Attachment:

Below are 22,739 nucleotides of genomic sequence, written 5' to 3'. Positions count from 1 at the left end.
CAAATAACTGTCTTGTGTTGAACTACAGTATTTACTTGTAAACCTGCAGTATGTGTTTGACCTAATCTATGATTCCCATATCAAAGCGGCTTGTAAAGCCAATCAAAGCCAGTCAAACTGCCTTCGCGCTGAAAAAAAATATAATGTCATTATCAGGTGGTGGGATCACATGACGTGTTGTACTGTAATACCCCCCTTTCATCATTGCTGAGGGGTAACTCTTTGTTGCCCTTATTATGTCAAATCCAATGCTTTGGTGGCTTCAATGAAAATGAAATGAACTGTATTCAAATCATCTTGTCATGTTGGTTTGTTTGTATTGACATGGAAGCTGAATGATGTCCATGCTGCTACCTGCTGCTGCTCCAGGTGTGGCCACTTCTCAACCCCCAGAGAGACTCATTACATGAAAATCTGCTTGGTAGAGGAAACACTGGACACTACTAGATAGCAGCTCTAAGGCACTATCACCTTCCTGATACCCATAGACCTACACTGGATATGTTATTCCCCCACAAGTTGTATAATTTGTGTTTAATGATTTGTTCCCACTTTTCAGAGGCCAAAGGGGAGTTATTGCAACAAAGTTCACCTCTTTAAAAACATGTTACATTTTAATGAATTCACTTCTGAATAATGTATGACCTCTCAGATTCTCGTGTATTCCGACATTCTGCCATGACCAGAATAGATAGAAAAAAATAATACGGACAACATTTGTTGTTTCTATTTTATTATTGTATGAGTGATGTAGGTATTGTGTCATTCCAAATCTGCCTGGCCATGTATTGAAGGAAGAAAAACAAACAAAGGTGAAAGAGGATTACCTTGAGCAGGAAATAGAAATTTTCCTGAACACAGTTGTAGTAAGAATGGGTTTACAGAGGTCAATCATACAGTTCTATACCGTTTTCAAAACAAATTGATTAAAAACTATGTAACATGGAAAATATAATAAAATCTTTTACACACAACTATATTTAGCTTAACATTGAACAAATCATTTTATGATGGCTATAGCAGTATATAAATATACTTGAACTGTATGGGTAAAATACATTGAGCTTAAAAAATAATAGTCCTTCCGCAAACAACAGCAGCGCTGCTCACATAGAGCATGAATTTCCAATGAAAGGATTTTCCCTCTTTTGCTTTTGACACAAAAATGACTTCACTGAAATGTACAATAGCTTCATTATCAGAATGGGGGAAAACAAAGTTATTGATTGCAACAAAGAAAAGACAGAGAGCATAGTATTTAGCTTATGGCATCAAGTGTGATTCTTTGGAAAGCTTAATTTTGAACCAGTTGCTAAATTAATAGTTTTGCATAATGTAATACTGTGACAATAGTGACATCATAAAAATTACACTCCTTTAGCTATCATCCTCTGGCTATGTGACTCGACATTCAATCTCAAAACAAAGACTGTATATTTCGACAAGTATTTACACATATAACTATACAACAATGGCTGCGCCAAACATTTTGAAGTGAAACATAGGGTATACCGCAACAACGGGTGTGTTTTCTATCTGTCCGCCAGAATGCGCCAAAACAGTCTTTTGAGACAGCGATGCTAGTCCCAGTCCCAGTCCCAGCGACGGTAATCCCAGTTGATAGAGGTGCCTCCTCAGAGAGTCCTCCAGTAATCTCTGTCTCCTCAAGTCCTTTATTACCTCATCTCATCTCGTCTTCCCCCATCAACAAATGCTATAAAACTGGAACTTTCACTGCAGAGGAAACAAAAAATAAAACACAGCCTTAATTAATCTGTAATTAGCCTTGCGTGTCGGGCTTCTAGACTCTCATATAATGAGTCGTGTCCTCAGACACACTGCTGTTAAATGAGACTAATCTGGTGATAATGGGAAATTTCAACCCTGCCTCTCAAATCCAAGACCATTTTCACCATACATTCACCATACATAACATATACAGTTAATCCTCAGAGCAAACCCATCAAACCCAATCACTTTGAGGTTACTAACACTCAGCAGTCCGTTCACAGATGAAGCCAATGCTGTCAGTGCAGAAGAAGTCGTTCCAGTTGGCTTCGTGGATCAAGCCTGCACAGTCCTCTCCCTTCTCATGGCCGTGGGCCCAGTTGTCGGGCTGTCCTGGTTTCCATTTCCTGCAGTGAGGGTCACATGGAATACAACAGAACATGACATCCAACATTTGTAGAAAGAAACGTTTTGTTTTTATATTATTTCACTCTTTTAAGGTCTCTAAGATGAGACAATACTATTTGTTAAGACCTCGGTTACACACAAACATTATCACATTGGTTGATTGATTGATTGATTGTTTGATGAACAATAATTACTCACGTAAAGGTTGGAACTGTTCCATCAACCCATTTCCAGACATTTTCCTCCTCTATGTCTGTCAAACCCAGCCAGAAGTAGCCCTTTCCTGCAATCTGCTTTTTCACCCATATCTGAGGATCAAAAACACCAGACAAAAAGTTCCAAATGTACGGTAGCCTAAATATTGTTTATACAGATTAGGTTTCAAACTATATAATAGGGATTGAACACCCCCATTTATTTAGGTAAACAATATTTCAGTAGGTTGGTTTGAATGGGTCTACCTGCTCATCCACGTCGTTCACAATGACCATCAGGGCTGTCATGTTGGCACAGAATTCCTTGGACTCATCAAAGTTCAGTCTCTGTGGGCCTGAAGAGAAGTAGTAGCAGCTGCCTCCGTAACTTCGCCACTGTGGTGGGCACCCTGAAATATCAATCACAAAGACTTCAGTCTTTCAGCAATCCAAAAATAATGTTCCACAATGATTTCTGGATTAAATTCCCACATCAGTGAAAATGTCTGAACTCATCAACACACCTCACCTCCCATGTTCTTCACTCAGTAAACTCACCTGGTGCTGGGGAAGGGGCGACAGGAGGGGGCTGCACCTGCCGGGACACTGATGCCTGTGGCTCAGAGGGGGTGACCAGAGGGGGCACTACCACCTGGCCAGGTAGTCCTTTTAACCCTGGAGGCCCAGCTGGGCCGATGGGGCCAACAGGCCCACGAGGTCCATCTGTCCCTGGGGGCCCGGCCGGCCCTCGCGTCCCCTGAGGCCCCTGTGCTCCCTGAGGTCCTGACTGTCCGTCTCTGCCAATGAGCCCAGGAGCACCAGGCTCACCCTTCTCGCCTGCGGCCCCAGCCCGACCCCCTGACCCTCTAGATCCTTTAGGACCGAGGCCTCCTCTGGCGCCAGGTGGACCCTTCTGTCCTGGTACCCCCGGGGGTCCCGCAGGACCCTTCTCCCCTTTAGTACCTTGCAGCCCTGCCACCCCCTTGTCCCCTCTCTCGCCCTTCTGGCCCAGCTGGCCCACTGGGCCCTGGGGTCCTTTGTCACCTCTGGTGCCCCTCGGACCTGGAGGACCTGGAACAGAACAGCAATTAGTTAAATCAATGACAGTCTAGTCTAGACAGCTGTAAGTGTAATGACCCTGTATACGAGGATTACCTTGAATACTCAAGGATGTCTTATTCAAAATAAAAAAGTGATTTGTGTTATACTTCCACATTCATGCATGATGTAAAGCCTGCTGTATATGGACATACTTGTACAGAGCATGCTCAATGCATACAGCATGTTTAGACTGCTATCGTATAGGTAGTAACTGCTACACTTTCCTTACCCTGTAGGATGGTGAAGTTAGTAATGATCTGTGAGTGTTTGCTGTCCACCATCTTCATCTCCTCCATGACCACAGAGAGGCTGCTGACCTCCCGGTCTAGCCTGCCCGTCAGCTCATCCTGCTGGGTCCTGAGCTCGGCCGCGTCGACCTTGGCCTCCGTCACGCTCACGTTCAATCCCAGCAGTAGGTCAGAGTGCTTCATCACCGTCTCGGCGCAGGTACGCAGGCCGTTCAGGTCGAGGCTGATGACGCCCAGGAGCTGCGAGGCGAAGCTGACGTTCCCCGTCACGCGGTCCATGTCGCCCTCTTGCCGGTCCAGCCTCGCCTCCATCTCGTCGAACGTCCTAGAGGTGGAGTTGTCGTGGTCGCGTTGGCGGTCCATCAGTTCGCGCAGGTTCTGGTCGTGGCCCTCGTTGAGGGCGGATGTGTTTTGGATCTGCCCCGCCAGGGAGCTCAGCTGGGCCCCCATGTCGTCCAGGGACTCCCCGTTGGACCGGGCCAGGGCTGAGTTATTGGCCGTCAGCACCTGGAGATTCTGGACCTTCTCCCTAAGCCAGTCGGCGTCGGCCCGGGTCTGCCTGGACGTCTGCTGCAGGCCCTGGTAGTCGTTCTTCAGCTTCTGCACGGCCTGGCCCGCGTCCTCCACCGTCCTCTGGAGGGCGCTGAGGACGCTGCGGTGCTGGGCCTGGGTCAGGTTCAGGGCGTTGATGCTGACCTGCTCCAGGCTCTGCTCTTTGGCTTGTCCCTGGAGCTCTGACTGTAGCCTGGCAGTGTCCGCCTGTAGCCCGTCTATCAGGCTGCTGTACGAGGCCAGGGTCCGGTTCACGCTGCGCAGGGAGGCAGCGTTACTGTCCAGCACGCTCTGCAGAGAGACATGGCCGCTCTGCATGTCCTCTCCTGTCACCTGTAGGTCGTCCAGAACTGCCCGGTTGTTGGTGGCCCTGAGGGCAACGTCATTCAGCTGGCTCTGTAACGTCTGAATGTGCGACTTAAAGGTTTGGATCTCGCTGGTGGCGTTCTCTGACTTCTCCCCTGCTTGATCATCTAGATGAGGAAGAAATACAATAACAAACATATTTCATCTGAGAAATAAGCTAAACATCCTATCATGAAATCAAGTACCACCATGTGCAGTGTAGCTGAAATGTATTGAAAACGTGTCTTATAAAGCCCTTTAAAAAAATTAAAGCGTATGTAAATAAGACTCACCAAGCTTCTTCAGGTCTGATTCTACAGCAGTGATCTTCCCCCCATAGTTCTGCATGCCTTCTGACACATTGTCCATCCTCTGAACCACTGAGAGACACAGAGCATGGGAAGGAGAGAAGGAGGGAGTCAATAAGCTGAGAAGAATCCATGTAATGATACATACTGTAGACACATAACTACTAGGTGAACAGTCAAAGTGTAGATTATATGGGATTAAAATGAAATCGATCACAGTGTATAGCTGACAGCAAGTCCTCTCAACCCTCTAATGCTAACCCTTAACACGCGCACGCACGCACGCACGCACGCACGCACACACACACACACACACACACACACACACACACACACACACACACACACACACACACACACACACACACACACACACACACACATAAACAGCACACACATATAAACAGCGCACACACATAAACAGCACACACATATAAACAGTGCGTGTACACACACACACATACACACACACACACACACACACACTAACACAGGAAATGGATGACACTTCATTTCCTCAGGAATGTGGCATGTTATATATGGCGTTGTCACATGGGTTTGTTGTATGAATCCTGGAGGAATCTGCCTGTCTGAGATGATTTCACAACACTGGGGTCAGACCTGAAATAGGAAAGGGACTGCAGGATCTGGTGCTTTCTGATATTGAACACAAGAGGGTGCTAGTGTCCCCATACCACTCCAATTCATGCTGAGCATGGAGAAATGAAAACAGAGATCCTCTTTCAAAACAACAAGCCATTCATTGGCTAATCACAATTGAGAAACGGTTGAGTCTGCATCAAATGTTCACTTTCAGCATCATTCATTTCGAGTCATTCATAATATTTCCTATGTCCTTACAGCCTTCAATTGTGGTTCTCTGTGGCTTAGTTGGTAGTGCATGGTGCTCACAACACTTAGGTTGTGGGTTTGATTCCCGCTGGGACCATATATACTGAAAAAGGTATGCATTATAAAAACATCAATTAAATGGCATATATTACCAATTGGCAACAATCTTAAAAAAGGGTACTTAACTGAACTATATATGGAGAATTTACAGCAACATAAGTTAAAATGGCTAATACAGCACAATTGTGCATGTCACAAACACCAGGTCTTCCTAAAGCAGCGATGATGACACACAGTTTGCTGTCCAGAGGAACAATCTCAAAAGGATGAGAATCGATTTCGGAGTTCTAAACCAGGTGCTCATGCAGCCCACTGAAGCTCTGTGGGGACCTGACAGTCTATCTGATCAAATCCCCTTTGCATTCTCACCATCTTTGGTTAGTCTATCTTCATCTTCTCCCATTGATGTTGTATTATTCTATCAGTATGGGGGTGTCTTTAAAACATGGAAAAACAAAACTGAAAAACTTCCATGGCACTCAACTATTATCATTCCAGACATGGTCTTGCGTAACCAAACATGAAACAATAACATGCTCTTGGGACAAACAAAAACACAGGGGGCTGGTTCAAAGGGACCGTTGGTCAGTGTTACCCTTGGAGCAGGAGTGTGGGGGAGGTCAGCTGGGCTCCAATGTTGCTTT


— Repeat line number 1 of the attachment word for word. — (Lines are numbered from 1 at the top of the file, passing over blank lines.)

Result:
Below are 22,739 nucleotides of genomic sequence, written 5' to 3'. Positions count from 1 at the left end.